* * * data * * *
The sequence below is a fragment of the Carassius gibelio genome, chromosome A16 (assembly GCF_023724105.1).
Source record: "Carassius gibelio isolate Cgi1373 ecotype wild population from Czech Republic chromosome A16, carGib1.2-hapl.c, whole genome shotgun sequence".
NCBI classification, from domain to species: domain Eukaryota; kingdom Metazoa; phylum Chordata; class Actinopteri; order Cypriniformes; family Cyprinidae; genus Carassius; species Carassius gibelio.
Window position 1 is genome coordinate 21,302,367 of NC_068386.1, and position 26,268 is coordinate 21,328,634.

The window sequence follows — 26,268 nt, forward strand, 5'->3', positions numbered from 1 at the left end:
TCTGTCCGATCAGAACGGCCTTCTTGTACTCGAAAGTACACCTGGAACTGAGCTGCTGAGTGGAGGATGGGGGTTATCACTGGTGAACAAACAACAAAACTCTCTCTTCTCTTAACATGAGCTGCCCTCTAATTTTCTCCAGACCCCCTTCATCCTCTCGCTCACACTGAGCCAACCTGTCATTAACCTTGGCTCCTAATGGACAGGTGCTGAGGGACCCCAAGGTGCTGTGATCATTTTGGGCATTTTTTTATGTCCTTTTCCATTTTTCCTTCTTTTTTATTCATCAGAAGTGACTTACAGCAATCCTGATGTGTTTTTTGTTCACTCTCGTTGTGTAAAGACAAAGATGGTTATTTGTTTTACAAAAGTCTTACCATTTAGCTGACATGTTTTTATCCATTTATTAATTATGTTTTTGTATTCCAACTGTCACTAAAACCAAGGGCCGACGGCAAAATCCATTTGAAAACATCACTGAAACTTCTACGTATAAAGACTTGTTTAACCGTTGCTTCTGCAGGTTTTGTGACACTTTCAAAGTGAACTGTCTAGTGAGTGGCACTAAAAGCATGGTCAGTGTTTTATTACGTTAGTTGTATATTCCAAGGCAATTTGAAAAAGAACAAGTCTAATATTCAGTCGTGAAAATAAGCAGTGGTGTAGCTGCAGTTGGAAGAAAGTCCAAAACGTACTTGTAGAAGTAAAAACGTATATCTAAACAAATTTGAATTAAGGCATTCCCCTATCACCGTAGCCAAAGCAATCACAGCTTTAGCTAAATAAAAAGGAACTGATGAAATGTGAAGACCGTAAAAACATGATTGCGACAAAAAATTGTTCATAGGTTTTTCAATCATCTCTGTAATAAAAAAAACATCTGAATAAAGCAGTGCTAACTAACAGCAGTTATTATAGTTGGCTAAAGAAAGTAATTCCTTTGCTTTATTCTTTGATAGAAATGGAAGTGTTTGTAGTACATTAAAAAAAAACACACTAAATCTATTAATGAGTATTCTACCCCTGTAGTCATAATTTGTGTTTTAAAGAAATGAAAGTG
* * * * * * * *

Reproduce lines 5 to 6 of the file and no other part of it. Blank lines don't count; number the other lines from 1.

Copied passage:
The window sequence follows — 26,268 nt, forward strand, 5'->3', positions numbered from 1 at the left end:
TCTGTCCGATCAGAACGGCCTTCTTGTACTCGAAAGTACACCTGGAACTGAGCTGCTGAGTGGAGGATGGGGGTTATCACTGGTGAACAAACAACAAAACTCTCTCTTCTCTTAACATGAGCTGCCCTCTAATTTTCTCCAGACCCCCTTCATCCTCTCGCTCACACTGAGCCAACCTGTCATTAACCTTGGCTCCTAATGGACAGGTGCTGAGGGACCCCAAGGTGCTGTGATCATTTTGGGCATTTTTTTATGTCCTTTTCCATTTTTCCTTCTTTTTTATTCATCAGAAGTGACTTACAGCAATCCTGATGTGTTTTTTGTTCACTCTCGTTGTGTAAAGACAAAGATGGTTATTTGTTTTACAAAAGTCTTACCATTTAGCTGACATGTTTTTATCCATTTATTAATTATGTTTTTGTATTCCAACTGTCACTAAAACCAAGGGCCGACGGCAAAATCCATTTGAAAACATCACTGAAACTTCTACGTATAAAGACTTGTTTAACCGTTGCTTCTGCAGGTTTTGTGACACTTTCAAAGTGAACTGTCTAGTGAGTGGCACTAAAAGCATGGTCAGTGTTTTATTACGTTAGTTGTATATTCCAAGGCAATTTGAAAAAGAACAAGTCTAATATTCAGTCGTGAAAATAAGCAGTGGTGTAGCTGCAGTTGGAAGAAAGTCCAAAACGTACTTGTAGAAGTAAAAACGTATATCTAAACAAATTTGAATTAAGGCATTCCCCTATCACCGTAGCCAAAGCAATCACAGCTTTAGCTAAATAAAAAGGAACTGATGAAATGTGAAGACCGTAAAAACATGATTGCGACAAAAAATTGTTCATAGGTTTTTCAATCATCTCTGTAATAAAAAAAACATCTGAATAAAGCAGTGCTAACTAACAGCAGTTATTATAGTTGGCTAAAGAAAGTAATTCCTTTGCTTTATTCTTTGATAGAAATGGAAGTGTTTGTAGTACATTAAAAAAAAACACACTAAATCTATTAATGAGTATTCTACCCCTGTAGTCATAATTTGTGTTTTAAAGAAATGAAAGTG